Although the greater Phoenix area is made of up of many sub-markets, some general trends appear:

  • Active listings have been increasing since the summer of 2013 and are well-above February 2013 levels.
  • On the other hand, sales are much lower than (about half) last summer’s levels. The picture I get from agents in the field is that sellers are looking at the big run-up in prices over the last 18 months1 and still have unrealistic expectations—they don’t realize demand is weakening.
  • It’s difficult to convince sellers to lower prices, so many agents are suggesting concessions to attract buyers.

When will prices be coming down? In fact, they have already begun to edge down. The recent median price peak of $185,000 of last summer has edged down to $180,000, the number of price cuts per week has increased by about 50 percent from February 2013 and the current ratio of final price to list price is 97 percent. It seems a little counter-intuitive that price per square foot continues to creep up, but a look at price ranges reveals most of that increase comes from homes priced over $500,000. Also, since appraisals tend to look at recent sales and current pricing, valuations will continue to lag the actual market.

So what’s up? Prices, though with the current trend toward a buyer’s market, prices will need to come down some to motivate buyers. Some good news about jobs and consumer confidence would help, too. Most analysts I talk with are saying that Phoenix housing prices are more likely to stabilize or decrease some in 2014, but mortgages will stay affordable. Things aren’t great, but they’re not bad, either. It’ll be an interesting year.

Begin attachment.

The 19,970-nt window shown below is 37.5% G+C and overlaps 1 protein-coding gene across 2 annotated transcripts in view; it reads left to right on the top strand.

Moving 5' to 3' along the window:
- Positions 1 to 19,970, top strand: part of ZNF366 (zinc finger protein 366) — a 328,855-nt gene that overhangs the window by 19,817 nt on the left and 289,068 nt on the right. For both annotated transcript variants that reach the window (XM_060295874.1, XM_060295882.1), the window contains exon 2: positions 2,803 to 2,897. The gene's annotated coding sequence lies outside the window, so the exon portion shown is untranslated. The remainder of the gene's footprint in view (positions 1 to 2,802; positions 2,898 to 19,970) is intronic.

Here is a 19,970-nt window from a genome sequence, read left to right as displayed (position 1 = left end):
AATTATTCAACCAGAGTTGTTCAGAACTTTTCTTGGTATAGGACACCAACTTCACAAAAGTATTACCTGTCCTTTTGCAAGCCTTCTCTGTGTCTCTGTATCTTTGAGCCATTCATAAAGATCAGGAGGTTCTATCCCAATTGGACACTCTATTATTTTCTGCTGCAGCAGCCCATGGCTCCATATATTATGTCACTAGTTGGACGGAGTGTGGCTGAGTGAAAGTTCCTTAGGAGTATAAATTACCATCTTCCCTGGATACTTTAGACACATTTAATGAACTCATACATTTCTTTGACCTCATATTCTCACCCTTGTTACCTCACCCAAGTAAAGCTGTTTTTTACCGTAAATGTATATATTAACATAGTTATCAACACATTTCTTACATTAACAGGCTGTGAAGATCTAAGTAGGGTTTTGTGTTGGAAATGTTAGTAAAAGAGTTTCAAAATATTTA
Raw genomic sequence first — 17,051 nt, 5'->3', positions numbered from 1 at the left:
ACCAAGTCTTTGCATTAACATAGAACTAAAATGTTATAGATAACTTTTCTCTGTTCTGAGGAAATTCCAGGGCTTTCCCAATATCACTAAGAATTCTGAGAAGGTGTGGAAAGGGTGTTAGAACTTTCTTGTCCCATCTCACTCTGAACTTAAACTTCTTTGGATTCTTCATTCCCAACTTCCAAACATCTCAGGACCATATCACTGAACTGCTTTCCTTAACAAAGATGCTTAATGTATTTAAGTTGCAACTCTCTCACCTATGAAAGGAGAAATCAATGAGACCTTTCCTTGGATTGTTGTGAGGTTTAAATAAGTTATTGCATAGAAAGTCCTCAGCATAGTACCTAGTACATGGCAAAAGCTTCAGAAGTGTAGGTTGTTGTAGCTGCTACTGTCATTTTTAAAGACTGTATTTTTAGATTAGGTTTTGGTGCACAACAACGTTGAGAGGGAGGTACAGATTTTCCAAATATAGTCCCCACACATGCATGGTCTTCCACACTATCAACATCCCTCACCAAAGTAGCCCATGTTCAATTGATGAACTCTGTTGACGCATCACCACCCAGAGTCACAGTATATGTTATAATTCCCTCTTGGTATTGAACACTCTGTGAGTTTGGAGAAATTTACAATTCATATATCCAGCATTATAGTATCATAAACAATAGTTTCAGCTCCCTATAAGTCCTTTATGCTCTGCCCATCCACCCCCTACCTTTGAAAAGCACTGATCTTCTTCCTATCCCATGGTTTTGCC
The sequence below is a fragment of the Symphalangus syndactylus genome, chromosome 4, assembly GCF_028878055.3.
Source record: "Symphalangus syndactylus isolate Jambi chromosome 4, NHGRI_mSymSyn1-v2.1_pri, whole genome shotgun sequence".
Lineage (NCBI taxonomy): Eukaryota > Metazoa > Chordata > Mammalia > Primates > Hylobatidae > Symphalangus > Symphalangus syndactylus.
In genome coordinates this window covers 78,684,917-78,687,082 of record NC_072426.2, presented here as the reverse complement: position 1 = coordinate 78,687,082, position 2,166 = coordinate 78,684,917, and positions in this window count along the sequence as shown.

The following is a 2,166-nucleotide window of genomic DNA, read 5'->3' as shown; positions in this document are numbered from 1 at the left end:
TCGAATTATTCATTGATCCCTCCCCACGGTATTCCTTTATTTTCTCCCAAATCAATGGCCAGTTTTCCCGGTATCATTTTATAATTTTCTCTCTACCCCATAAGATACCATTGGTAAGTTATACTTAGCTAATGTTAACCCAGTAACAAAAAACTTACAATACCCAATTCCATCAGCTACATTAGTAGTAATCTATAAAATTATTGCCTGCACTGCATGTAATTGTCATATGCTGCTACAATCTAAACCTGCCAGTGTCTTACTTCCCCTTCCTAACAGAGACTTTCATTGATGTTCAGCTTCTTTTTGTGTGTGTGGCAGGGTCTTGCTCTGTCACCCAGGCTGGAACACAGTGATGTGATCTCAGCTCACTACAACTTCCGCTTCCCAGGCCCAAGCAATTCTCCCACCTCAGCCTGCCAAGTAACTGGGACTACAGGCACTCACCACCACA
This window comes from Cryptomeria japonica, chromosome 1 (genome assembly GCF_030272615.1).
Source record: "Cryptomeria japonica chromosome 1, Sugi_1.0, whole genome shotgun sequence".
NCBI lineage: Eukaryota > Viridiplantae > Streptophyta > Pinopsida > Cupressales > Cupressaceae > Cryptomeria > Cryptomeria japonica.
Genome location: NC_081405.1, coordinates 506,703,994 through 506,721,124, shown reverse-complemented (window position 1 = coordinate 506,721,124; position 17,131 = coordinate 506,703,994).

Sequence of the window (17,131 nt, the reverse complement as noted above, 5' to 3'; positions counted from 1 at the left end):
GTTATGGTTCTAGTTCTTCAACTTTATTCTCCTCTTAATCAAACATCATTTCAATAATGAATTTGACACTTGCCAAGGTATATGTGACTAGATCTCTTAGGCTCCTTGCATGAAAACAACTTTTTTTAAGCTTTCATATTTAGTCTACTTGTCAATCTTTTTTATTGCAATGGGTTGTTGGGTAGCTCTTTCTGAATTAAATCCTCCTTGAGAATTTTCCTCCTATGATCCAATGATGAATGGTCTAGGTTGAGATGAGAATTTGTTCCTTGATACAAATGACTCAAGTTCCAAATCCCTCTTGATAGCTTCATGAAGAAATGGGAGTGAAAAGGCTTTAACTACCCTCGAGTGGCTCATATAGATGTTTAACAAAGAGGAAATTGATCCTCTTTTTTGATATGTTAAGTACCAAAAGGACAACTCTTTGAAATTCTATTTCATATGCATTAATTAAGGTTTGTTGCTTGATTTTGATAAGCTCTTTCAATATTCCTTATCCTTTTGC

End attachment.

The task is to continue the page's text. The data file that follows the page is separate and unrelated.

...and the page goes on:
What do you think? What’s it like in your area? Leave a comment below or email me at

1 $79/square foot in September 2011; currently $128/square foot; median price $113,500 in September 2011, currently $180,000.


The Case-Shiller Home Price Index for the end of 2013 came out February 25, 2014. Although the data shows an increase in the Phoenix index of over 15 percent for 2013, it shows a quarter percent decline in the Phoenix index from November to December, the first decline in a couple years. This may give agents a bit more ammunition when approaching their sellers for realistic pricing.